After the brutal September 11, 2001, terrorist attacks, every American,
wanted to do something, to make a difference, and to help the victims. Our American
Red Cross, as always, was there: in New York, in Pennsylvania, and everywhere
they were needed. Unique in its aid, the Red Cross offered vital aid. American
quilters, too, are known for their altruism and care for others. They reached out
and did what they could do: they made quilts. Some stitched to heal their heavy
hearts; some made quilts to raise money for those in need.
Ann Hazelwood, owner of Patches, Etc. Quilt Shop in
St. Charles, MO., recognized the heroism of the Red Cross and decided to use their
slogan, "Together, we can save a life." In her weekly email, she mails messages to
3,000 quilters throughout the nation. The next week, she requested "Red Cross" blocks
and planned a massive fund-raising effort.
Ann's wide collection of vintage quilts includes a WWI "Red
Cross" quilt. It was made in the early 1900's as a fund raising project. During
the war, quilters were asked to "make quilts and save blankets for the boys at the
front." In those days, it cost ten cents to add a signature to a quilt, and that
money went to the Red Cross. Later, the quilts were raffled off and the money benefited
their causes. These quilts were visually striking because they were made of solid red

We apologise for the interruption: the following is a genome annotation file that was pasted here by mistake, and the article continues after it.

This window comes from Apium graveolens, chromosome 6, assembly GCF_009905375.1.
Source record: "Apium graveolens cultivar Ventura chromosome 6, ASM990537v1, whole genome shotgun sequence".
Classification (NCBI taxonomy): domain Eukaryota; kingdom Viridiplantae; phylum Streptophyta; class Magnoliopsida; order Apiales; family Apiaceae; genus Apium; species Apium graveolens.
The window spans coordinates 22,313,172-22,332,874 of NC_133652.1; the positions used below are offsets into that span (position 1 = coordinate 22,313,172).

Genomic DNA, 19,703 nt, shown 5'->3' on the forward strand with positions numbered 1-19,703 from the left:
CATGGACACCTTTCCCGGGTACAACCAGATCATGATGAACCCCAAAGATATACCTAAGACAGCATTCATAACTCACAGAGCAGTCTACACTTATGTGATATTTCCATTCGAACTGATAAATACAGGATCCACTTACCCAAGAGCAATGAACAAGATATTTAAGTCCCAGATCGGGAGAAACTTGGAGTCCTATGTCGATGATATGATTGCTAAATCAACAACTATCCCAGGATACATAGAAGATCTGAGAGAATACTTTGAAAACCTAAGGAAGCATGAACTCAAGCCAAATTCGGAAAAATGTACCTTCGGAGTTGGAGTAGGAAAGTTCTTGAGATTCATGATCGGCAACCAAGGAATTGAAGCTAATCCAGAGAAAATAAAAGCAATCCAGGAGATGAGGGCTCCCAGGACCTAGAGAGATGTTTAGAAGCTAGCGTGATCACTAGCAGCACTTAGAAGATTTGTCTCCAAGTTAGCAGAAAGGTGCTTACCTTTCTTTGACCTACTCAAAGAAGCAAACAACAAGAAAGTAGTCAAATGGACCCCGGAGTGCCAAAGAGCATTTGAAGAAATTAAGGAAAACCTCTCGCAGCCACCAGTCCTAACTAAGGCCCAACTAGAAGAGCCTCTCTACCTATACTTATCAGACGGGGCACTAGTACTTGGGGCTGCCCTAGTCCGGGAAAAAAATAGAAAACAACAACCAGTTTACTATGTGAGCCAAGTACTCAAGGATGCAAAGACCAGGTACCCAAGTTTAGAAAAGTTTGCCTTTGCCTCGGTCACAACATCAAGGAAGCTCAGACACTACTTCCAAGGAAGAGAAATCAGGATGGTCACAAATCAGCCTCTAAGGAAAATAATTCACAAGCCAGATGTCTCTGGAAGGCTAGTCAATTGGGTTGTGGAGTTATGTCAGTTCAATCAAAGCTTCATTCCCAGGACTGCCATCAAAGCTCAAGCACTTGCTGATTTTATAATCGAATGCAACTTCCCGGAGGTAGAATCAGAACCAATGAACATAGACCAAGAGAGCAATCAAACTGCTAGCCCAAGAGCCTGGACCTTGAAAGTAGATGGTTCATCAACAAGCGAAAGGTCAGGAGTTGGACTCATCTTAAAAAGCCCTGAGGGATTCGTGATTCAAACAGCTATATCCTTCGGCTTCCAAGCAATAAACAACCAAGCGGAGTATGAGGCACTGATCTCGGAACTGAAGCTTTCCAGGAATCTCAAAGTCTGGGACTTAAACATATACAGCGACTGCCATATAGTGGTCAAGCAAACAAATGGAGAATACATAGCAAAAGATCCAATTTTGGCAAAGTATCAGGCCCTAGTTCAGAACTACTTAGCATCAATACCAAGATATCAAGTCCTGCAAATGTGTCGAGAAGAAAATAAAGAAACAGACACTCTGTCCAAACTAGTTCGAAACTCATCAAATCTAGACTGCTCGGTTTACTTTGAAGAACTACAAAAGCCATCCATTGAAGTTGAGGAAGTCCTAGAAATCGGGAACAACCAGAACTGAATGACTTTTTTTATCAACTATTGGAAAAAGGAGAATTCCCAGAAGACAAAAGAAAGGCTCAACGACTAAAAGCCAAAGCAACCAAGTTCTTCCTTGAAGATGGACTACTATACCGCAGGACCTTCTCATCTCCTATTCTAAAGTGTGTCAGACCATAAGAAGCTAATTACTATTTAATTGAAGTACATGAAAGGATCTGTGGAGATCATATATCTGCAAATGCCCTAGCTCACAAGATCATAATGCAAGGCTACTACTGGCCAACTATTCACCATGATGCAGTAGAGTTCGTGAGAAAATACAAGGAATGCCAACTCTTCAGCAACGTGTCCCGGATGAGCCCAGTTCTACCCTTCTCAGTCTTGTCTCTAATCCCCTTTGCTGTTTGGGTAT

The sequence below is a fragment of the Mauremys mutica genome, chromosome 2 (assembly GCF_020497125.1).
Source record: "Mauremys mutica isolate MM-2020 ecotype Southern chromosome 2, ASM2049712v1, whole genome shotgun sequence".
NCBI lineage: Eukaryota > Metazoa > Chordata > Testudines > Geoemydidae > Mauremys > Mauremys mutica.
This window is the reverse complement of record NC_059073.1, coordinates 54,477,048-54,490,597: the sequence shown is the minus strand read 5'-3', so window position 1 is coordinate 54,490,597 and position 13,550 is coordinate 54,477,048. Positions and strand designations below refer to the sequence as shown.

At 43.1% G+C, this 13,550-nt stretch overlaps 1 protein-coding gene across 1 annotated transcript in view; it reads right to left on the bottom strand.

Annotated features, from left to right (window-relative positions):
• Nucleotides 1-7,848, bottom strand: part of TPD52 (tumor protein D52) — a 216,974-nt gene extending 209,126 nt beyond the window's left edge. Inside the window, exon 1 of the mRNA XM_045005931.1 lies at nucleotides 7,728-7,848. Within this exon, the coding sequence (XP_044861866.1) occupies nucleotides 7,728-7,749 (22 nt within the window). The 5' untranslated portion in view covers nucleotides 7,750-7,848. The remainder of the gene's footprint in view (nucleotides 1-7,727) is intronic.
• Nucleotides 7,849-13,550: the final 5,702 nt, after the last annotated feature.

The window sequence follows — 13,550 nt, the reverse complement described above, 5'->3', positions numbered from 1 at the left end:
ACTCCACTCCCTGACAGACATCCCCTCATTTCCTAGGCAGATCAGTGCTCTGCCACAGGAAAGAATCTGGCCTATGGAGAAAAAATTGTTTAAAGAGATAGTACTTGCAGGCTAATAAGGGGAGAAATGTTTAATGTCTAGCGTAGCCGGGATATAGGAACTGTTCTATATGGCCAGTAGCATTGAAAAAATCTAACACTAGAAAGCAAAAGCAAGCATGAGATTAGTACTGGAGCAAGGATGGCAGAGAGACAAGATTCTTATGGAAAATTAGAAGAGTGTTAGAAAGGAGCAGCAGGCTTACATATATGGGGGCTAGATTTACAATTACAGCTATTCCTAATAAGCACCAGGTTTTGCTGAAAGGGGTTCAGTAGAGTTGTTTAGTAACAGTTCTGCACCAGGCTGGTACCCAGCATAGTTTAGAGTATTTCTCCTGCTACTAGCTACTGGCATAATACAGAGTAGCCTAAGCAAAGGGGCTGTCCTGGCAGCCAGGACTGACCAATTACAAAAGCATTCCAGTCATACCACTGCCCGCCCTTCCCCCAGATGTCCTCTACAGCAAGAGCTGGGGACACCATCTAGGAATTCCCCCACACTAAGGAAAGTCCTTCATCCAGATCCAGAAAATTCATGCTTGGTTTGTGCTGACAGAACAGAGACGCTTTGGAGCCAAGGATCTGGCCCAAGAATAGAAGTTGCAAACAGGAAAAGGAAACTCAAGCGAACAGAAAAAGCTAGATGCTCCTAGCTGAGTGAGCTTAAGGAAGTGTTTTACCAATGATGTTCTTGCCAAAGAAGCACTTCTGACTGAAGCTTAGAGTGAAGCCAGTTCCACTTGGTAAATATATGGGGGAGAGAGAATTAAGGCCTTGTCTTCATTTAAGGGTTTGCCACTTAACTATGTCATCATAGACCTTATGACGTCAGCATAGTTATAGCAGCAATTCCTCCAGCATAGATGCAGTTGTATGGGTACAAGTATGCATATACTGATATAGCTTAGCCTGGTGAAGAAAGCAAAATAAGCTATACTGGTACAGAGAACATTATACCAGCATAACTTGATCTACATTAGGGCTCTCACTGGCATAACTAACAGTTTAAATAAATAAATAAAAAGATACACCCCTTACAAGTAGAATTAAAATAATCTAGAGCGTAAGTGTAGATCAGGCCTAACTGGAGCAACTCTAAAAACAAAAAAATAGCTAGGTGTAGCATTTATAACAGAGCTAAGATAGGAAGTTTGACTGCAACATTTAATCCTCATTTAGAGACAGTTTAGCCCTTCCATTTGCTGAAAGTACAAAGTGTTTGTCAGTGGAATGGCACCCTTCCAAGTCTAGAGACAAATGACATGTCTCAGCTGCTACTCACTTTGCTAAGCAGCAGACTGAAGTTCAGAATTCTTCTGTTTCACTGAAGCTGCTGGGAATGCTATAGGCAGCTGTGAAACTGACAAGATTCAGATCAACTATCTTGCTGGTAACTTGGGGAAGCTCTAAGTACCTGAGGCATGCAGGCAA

and white fabrics, providing a high contrast.
An idea blossomed. Ann received hundreds of blocks:
from individuals, from quilt guilds, and from small sewing circles. The rules
stated that each quilt block had to contain a red cross, whether it was embroidered,
pieced, or appliquéd. Soon, blocks began arriving. With the blocks, many quilt
makers included messages of thanks to the Red Cross' amazing work.
As the blocks arrived, volunteers and "Patches girls,"
those who work or attend meetings at Patches Quilt Shop, sorted the blocks. Some
were sewn into afghan-sized quilts. Others were made into bed size quilts. Ann
provided backing, sashing fabric and batting. Machine and hand quilters finished
Some of the quilts were taken to charity events and
signed by people who made a donation. Those who signed got a chance to win a quilt.
So far, volunteers have completed sixteen quilts.
They have found various homes. One of the quilts was awarded to the Volunteer of
the Year at the St. Charles branch of the American Red Cross. Half of the proceeds
have been sent to the New York Red Cross and half has stayed in St. Charles. Though
the extreme crises in New York, Washington, and Pennsylvania were in everyone's consciousness,
our local Red Cross branches still need funds, blood donations, and volunteer efforts.
These quilts have had a wide impact.
Although we can't go back to the peace of life before
September 11, quiltmakers, following Ann Hazelwood's creative vision, have made a
difference. They've helped, in a very dramatic way, to heal our nation's wounds.
©2003 Hallye Bone
Photo 1: "Patches, etc. Quilt Shop" quilting bee, working on one of the
Red Cross quilts.
Photo 2: Red Cross Quilt Project: Ann Hazelwood, right, owner of Patches,
Etc., in St. Charles, MO., taking inventory of blocks sent from all over the U. S.
in memory of victims of the 9-11 tragedy. They were made into fourteen quilts that
were raffled. Aiding Ann are volunteers.
Photo 3: Red Cross Quilt Project Group: Jane Ponath, Arlene Gould, Sue
Griffith, and Jennie Swarthout, binding several of the Red Cross quilts that were
turned in from quilters in all parts of the U. S., following the 9-11 tragedy.